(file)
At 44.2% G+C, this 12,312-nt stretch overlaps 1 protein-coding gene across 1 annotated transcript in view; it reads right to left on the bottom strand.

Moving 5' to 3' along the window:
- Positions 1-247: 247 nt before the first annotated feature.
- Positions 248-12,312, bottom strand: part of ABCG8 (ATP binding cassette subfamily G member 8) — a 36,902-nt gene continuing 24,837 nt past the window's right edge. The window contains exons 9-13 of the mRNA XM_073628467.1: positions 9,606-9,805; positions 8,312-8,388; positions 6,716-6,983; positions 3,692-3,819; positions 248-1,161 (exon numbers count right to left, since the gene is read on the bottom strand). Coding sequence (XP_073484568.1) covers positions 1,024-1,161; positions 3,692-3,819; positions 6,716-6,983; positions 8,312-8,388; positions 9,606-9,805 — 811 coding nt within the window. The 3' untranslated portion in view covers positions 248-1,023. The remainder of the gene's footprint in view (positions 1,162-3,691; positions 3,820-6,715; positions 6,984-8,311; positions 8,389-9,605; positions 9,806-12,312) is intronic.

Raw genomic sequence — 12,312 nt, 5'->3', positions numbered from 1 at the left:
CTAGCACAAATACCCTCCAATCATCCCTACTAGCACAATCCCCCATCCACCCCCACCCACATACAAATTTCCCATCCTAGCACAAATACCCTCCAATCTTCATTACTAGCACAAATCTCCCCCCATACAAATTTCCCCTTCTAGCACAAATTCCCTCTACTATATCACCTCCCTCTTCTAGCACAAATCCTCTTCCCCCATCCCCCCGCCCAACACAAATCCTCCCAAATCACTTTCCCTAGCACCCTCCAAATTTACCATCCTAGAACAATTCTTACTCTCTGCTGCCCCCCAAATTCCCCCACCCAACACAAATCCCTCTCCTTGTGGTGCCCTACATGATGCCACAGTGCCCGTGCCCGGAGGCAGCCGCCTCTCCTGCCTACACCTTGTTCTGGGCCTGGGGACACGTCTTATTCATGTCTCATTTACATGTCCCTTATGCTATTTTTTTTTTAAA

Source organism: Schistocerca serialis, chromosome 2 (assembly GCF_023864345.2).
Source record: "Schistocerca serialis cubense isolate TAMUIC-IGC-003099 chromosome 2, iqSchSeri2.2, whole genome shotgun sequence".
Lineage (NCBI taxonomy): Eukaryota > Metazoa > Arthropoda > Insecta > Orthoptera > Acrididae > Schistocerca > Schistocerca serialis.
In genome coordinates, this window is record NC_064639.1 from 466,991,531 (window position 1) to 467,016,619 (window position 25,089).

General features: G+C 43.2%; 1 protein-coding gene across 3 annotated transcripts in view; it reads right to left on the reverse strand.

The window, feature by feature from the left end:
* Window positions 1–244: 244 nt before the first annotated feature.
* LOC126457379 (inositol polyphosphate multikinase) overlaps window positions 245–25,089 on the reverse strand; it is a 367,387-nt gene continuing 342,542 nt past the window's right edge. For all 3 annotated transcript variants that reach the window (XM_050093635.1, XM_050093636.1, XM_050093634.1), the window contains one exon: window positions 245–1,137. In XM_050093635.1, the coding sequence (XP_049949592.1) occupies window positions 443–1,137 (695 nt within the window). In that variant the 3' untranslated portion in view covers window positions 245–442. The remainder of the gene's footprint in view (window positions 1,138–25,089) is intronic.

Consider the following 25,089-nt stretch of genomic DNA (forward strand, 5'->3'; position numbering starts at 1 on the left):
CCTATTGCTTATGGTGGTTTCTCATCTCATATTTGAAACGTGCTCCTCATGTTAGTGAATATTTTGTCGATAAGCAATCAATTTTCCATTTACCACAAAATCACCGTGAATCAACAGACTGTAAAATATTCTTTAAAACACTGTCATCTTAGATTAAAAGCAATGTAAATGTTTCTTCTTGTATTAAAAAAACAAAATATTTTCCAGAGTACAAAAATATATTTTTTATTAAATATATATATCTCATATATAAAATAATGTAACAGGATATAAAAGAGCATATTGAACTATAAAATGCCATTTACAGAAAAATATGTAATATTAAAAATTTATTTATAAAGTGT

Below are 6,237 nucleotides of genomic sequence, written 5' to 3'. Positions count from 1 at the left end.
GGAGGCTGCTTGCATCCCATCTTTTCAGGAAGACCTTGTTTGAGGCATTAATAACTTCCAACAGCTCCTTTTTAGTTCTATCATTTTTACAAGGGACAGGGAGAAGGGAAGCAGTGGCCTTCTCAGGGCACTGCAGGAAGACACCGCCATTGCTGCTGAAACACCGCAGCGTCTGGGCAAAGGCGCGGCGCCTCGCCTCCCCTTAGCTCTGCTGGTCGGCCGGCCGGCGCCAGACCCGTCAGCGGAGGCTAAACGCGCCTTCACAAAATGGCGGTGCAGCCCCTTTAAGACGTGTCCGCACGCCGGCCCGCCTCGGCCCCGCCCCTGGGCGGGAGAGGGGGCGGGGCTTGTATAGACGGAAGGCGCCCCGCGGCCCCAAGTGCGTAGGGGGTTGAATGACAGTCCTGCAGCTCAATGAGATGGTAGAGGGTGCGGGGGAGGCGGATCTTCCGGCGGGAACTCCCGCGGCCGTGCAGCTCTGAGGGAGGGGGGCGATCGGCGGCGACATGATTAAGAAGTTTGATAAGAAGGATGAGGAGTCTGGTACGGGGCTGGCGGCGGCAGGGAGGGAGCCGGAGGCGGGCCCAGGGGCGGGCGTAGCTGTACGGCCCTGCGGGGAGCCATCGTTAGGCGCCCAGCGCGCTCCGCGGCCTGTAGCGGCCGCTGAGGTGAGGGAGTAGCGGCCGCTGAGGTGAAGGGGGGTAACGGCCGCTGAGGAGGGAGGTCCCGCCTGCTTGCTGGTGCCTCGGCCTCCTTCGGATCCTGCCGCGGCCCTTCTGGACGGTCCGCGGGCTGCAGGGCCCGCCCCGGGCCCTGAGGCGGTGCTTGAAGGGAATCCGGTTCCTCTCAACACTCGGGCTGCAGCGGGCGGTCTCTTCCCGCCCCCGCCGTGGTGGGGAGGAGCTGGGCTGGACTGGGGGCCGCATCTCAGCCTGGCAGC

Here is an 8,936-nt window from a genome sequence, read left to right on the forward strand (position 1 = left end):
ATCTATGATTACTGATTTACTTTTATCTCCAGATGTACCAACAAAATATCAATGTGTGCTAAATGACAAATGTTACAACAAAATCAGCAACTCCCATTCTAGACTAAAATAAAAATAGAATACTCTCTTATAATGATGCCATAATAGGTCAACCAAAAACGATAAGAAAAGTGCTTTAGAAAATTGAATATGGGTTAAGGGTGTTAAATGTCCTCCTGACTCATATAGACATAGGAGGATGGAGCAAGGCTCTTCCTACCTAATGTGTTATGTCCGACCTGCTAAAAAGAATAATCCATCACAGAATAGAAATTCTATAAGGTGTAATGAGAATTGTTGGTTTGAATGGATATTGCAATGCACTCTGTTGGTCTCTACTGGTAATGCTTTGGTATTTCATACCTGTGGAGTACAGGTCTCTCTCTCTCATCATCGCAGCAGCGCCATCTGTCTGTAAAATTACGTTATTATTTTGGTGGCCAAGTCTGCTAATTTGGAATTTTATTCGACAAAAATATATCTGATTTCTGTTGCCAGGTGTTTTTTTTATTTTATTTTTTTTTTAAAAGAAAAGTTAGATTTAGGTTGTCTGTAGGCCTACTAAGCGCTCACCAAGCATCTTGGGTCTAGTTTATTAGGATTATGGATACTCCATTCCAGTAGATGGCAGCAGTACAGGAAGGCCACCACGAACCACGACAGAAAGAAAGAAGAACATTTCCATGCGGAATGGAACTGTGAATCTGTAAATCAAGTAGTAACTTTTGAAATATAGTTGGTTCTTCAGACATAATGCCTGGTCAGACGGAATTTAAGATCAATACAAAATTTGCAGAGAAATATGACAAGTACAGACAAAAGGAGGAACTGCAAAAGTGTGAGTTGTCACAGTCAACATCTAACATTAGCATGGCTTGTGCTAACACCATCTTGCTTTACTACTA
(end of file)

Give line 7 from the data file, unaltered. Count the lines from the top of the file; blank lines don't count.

Source organism: Schistocerca serialis, chromosome 2 (assembly GCF_023864345.2).